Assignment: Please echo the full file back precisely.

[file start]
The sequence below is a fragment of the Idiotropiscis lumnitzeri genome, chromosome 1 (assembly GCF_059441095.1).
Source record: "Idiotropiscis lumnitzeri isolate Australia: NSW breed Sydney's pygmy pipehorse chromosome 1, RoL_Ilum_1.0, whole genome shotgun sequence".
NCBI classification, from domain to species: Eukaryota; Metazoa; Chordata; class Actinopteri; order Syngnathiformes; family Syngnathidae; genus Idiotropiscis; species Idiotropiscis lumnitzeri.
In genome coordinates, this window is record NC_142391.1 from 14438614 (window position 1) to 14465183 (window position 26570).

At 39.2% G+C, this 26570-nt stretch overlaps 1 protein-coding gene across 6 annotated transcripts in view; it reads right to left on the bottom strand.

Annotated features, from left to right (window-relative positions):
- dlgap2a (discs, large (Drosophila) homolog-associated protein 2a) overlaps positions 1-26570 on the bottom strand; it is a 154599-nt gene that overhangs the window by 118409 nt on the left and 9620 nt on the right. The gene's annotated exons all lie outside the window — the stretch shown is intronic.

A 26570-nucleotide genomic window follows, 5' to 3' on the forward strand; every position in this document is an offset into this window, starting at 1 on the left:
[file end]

The sequence below is a fragment of the Idiotropiscis lumnitzeri genome, chromosome 1 (assembly GCF_059441095.1).
Source record: "Idiotropiscis lumnitzeri isolate Australia: NSW breed Sydney's pygmy pipehorse chromosome 1, RoL_Ilum_1.0, whole genome shotgun sequence".
NCBI classification, from domain to species: Eukaryota; Metazoa; Chordata; class Actinopteri; order Syngnathiformes; family Syngnathidae; genus Idiotropiscis; species Idiotropiscis lumnitzeri.
In genome coordinates, this window is record NC_142391.1 from 14438614 (window position 1) to 14465183 (window position 26570).

At 39.2% G+C, this 26570-nt stretch overlaps 1 protein-coding gene across 6 annotated transcripts in view; it reads right to left on the bottom strand.

Annotated features, from left to right (window-relative positions):
- dlgap2a (discs, large (Drosophila) homolog-associated protein 2a) overlaps positions 1-26570 on the bottom strand; it is a 154599-nt gene that overhangs the window by 118409 nt on the left and 9620 nt on the right. The gene's annotated exons all lie outside the window — the stretch shown is intronic.

A 26570-nucleotide genomic window follows, 5' to 3' on the forward strand; every position in this document is an offset into this window, starting at 1 on the left: